Our Family Programming includes individual and group counseling, family therapy, and educational seminars designed to help you and your family heal together. Our curriculum incorporates the 4 pillars for both families and our patients:
CONNECTION: Addiction is a disease that wants you and your family to isolate from one another. Addiction causes the person to pull away from everyone, while families push their loved one away.
What can you do? Set up safe boundaries to keep your family close while everyone works through the recovery process. Ask yourself, either as a family member or person struggling with addiction:
- How can I stay connected even when I need to create my own safe space?
- How can I stay connected but also say, this is what I need from you?
We help you figure out these answers through connection. When you’re connected to someone, you end up seeing their side. We identify the support needed, while recognizing that both the family and the patient need their own kind of support.
HEALING: Families often blame themselves for their loved one’s disease, while the person struggling with addiction blames themselves. As a response, everyone is angry with everyone. Parents have shame from not saying something sooner or raising their son/daughter a different way. The loved one feels shame for not being able to beat this disease.
Part of healing is recognizing the humility behind the disease of addiction. If you can understand this is a disease, it takes away the stigma, the guilt, and the shame, and replaces it with empathy. Once you do this, your loved one will know you’re there for them and how much you love them. Patients need their families to understand the disease because they’ve carried so much shame for having it.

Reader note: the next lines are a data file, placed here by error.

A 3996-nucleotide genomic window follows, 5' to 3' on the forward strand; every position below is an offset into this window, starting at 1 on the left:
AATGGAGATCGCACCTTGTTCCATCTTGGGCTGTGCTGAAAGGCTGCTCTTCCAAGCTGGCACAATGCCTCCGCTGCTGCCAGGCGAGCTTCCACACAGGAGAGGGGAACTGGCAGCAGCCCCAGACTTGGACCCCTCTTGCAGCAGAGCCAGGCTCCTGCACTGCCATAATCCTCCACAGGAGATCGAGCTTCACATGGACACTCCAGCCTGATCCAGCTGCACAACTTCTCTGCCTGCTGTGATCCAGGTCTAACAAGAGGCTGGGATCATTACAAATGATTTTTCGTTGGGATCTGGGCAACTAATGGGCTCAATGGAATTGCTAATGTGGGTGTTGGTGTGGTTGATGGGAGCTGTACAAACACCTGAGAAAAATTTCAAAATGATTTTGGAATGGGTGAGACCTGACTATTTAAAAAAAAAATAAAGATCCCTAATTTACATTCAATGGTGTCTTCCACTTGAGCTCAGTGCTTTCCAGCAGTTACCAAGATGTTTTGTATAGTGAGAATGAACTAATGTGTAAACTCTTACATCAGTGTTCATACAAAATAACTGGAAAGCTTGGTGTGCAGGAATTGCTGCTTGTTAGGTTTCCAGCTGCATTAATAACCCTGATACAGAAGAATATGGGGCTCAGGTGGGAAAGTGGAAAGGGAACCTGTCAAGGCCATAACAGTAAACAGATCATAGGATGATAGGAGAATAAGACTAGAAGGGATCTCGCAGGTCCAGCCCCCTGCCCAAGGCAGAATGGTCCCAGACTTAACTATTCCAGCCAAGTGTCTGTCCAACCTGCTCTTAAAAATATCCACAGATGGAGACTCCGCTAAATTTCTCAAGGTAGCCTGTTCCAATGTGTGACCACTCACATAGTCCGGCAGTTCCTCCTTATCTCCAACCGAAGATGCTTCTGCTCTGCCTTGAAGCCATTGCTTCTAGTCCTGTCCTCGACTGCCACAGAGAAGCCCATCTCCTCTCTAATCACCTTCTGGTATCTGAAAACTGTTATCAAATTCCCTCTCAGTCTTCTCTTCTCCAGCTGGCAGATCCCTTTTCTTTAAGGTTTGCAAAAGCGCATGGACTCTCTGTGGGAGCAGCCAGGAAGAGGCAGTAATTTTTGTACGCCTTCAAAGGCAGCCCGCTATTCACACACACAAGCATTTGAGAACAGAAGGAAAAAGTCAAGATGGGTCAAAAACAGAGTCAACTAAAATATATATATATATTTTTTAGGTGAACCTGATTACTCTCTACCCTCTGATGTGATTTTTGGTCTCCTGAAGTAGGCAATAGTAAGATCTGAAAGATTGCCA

KNOWLEDGE: Understanding the behaviors of addiction and the impact they have is key, because education is everything. When you know better, you do better. Education gets rid of anger. We’re trying to teach this, because often, even if the person has some buy-in, they don’t fully accept, understand, or acknowledge that addiction is a disease.
When families and support systems are involved and understand addiction being a disease, it allows the patients to stop focusing on blaming themselves and instead focus on reaching long-term recovery.
HOPE: You can be angry and still have hope that things will change or get better, hope is the beginning of recovery. The disease wants you to let go of hope, but we can’t let that happen. A patient has to have hope to get to recovery.
It’s the most important piece of having families together – none of us can get through life alone. As a family member or patient, you can be scared but still believe there’s hope. Families try to find hope by disconnecting from their loved one, while the loved one tries to isolate himself to find hope, but you can find hope here together.